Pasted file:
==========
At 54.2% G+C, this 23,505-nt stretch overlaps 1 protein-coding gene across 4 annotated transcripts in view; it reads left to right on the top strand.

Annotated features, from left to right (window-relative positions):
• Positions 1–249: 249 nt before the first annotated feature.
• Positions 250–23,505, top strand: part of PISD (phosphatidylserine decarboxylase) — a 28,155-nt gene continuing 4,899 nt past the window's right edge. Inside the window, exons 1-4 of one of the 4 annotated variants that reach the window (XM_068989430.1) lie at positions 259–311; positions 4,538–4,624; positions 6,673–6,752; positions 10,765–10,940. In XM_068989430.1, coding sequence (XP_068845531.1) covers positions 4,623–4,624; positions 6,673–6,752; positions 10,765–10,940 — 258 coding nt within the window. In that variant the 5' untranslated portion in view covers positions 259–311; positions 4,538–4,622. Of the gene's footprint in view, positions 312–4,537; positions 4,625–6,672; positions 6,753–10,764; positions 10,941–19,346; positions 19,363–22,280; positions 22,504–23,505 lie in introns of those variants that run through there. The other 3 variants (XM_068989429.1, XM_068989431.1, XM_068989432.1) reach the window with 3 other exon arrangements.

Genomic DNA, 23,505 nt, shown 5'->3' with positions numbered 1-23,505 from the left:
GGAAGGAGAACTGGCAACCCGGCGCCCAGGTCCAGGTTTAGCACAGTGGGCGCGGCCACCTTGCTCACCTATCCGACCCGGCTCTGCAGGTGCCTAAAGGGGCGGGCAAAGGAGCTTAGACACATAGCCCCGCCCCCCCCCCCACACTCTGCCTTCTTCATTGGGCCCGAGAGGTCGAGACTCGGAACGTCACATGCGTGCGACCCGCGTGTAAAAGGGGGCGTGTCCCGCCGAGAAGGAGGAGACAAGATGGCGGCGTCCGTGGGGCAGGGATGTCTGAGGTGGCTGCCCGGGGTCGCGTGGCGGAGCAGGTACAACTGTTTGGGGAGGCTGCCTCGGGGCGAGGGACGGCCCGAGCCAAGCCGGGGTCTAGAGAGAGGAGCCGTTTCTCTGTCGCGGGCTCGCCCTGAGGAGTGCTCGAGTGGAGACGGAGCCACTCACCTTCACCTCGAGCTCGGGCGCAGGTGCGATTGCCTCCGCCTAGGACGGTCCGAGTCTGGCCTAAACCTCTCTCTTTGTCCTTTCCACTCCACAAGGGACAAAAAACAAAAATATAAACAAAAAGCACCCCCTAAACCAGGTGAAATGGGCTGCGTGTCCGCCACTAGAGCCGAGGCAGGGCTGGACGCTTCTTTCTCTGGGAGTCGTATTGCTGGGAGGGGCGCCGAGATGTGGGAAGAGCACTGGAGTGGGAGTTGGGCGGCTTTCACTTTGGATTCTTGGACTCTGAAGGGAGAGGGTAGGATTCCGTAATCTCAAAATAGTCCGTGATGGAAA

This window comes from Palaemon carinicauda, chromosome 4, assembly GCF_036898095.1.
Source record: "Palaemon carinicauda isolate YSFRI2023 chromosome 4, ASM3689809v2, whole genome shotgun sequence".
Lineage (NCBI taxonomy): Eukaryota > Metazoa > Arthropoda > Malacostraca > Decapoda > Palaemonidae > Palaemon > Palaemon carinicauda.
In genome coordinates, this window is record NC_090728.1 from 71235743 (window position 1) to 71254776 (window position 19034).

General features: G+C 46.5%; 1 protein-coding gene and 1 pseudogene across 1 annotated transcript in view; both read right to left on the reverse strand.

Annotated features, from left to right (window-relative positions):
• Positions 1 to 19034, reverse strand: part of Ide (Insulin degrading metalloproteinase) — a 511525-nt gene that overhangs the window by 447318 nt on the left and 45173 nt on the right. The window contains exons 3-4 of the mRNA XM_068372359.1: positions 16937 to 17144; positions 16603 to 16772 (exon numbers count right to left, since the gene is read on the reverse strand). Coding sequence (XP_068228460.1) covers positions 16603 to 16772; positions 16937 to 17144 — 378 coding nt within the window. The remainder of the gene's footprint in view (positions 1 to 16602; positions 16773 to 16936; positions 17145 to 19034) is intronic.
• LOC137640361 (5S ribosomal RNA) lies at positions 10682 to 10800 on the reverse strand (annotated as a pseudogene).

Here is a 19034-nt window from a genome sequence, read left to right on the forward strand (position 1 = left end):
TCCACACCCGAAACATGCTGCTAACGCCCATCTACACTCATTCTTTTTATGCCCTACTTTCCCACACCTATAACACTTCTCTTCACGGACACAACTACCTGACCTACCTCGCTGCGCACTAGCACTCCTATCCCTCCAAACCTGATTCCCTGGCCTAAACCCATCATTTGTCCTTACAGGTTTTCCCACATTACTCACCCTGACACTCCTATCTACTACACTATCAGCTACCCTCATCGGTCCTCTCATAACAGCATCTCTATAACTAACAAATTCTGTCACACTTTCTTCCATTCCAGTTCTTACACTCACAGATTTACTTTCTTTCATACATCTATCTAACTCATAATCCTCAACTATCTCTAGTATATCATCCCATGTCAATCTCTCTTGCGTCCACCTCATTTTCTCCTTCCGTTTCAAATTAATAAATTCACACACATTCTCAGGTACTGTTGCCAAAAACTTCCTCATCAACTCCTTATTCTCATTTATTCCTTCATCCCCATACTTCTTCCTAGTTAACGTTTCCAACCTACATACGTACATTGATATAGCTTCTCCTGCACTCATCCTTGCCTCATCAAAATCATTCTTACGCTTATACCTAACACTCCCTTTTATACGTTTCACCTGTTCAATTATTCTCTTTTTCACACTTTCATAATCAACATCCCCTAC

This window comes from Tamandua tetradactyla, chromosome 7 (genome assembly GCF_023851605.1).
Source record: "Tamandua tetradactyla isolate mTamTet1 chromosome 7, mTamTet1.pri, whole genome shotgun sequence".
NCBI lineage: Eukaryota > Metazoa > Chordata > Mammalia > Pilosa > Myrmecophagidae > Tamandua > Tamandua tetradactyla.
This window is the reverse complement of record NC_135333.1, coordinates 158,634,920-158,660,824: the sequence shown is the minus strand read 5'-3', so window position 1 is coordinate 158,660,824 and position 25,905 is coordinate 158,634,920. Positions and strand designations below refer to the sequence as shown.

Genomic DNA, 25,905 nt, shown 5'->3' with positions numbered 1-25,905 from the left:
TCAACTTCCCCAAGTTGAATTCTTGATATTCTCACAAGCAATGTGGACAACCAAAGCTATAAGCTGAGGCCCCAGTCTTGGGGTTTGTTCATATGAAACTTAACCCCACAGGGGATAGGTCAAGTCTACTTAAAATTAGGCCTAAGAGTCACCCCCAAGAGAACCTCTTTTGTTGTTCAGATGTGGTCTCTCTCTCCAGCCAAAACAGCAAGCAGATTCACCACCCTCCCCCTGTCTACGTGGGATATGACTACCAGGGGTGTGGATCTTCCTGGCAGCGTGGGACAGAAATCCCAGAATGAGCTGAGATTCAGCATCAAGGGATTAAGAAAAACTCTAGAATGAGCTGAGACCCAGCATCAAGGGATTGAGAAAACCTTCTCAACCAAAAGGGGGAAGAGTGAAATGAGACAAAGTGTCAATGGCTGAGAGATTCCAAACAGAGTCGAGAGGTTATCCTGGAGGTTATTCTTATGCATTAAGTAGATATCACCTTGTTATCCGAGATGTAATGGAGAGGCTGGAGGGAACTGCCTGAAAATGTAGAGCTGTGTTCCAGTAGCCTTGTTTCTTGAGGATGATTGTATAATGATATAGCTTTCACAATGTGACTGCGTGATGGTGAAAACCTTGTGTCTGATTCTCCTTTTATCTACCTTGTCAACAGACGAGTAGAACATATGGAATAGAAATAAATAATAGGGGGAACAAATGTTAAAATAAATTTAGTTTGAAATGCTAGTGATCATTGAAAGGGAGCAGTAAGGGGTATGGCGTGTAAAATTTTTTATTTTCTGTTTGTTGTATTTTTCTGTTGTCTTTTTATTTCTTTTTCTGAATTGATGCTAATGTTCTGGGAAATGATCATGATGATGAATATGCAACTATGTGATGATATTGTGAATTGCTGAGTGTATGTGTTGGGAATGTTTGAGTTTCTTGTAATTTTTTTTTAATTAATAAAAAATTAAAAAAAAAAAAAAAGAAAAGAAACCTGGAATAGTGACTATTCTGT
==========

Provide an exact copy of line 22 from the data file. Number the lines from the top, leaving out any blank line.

TCAACTTCCCCAAGTTGAATTCTTGATATTCTCACAAGCAATGTGGACAACCAAAGCTATAAGCTGAGGCCCCAGTCTTGGGGTTTGTTCATATGAAACTTAACCCCACAGGGGATAGGTCAAGTCTACTTAAAATTAGGCCTAAGAGTCACCCCCAAGAGAACCTCTTTTGTTGTTCAGATGTGGTCTCTCTCTCCAGCCAAAACAGCAAGCAGATTCACCACCCTCCCCCTGTCTACGTGGGATATGACTACCAGGGGTGTGGATCTTCCTGGCAGCGTGGGACAGAAATCCCAGAATGAGCTGAGATTCAGCATCAAGGGATTAAGAAAAACTCTAGAATGAGCTGAGACCCAGCATCAAGGGATTGAGAAAACCTTCTCAACCAAAAGGGGGAAGAGTGAAATGAGACAAAGTGTCAATGGCTGAGAGATTCCAAACAGAGTCGAGAGGTTATCCTGGAGGTTATTCTTATGCATTAAGTAGATATCACCTTGTTATCCGAGATGTAATGGAGAGGCTGGAGGGAACTGCCTGAAAATGTAGAGCTGTGTTCCAGTAGCCTTGTTTCTTGAGGATGATTGTATAATGATATAGCTTTCACAATGTGACTGCGTGATGGTGAAAACCTTGTGTCTGATTCTCCTTTTATCTACCTTGTCAACAGACGAGTAGAACATATGGAATAGAAATAAATAATAGGGGGAACAAATGTTAAAATAAATTTAGTTTGAAATGCTAGTGATCATTGAAAGGGAGCAGTAAGGGGTATGGCGTGTAAAATTTTTTATTTTCTGTTTGTTGTATTTTTCTGTTGTCTTTTTATTTCTTTTTCTGAATTGATGCTAATGTTCTGGGAAATGATCATGATGATGAATATGCAACTATGTGATGATATTGTGAATTGCTGAGTGTATGTGTTGGGAATGTTTGAGTTTCTTGTAATTTTTTTTTAATTAATAAAAAATTAAAAAAAAAAAAAAAGAAAAGAAACCTGGAATAGTGACTATTCTGT